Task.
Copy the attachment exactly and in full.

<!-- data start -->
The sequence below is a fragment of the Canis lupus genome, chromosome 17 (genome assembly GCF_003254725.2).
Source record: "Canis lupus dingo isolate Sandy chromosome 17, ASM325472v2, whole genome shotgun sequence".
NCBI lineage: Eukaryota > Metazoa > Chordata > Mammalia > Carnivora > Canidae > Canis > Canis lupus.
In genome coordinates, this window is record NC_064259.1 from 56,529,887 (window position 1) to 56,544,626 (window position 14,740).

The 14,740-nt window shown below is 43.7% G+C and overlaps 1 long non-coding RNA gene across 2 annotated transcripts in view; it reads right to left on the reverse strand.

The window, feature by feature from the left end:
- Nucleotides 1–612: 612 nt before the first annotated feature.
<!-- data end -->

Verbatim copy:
The sequence below is a fragment of the Canis lupus genome, chromosome 17 (genome assembly GCF_003254725.2).
Source record: "Canis lupus dingo isolate Sandy chromosome 17, ASM325472v2, whole genome shotgun sequence".
NCBI lineage: Eukaryota > Metazoa > Chordata > Mammalia > Carnivora > Canidae > Canis > Canis lupus.
In genome coordinates, this window is record NC_064259.1 from 56,529,887 (window position 1) to 56,544,626 (window position 14,740).

The 14,740-nt window shown below is 43.7% G+C and overlaps 1 long non-coding RNA gene across 2 annotated transcripts in view; it reads right to left on the reverse strand.

The window, feature by feature from the left end:
- Nucleotides 1–612: 612 nt before the first annotated feature.